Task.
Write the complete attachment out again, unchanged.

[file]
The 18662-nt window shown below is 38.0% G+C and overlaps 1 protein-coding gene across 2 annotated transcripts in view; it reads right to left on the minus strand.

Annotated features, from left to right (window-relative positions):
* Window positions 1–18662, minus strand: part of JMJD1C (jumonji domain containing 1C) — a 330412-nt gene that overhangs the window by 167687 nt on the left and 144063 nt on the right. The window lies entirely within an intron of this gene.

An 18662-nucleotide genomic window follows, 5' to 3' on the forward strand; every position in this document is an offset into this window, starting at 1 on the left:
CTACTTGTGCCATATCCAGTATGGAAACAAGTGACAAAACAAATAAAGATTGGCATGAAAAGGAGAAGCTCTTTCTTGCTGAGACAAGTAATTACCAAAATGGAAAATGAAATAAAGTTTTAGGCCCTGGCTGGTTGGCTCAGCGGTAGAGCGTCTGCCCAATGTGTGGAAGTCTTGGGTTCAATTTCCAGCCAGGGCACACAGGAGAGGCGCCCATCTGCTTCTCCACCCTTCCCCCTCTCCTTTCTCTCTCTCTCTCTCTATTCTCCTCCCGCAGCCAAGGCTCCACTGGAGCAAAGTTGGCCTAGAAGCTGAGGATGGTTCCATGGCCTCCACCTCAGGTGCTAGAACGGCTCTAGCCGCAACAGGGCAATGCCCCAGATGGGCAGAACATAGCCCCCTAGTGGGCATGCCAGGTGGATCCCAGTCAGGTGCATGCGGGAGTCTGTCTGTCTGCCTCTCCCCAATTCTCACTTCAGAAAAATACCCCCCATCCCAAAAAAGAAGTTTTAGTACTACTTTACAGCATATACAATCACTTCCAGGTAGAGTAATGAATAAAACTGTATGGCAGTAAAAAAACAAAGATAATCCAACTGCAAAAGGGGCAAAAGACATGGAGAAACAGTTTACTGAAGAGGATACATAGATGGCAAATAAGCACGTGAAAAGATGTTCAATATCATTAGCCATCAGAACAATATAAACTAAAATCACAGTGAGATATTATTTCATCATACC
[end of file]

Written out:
The 18662-nt window shown below is 38.0% G+C and overlaps 1 protein-coding gene across 2 annotated transcripts in view; it reads right to left on the minus strand.

Annotated features, from left to right (window-relative positions):
* Window positions 1–18662, minus strand: part of JMJD1C (jumonji domain containing 1C) — a 330412-nt gene that overhangs the window by 167687 nt on the left and 144063 nt on the right. The window lies entirely within an intron of this gene.

An 18662-nucleotide genomic window follows, 5' to 3' on the forward strand; every position in this document is an offset into this window, starting at 1 on the left:
CTACTTGTGCCATATCCAGTATGGAAACAAGTGACAAAACAAATAAAGATTGGCATGAAAAGGAGAAGCTCTTTCTTGCTGAGACAAGTAATTACCAAAATGGAAAATGAAATAAAGTTTTAGGCCCTGGCTGGTTGGCTCAGCGGTAGAGCGTCTGCCCAATGTGTGGAAGTCTTGGGTTCAATTTCCAGCCAGGGCACACAGGAGAGGCGCCCATCTGCTTCTCCACCCTTCCCCCTCTCCTTTCTCTCTCTCTCTCTCTATTCTCCTCCCGCAGCCAAGGCTCCACTGGAGCAAAGTTGGCCTAGAAGCTGAGGATGGTTCCATGGCCTCCACCTCAGGTGCTAGAACGGCTCTAGCCGCAACAGGGCAATGCCCCAGATGGGCAGAACATAGCCCCCTAGTGGGCATGCCAGGTGGATCCCAGTCAGGTGCATGCGGGAGTCTGTCTGTCTGCCTCTCCCCAATTCTCACTTCAGAAAAATACCCCCCATCCCAAAAAAGAAGTTTTAGTACTACTTTACAGCATATACAATCACTTCCAGGTAGAGTAATGAATAAAACTGTATGGCAGTAAAAAAACAAAGATAATCCAACTGCAAAAGGGGCAAAAGACATGGAGAAACAGTTTACTGAAGAGGATACATAGATGGCAAATAAGCACGTGAAAAGATGTTCAATATCATTAGCCATCAGAACAATATAAACTAAAATCACAGTGAGATATTATTTCATCATACC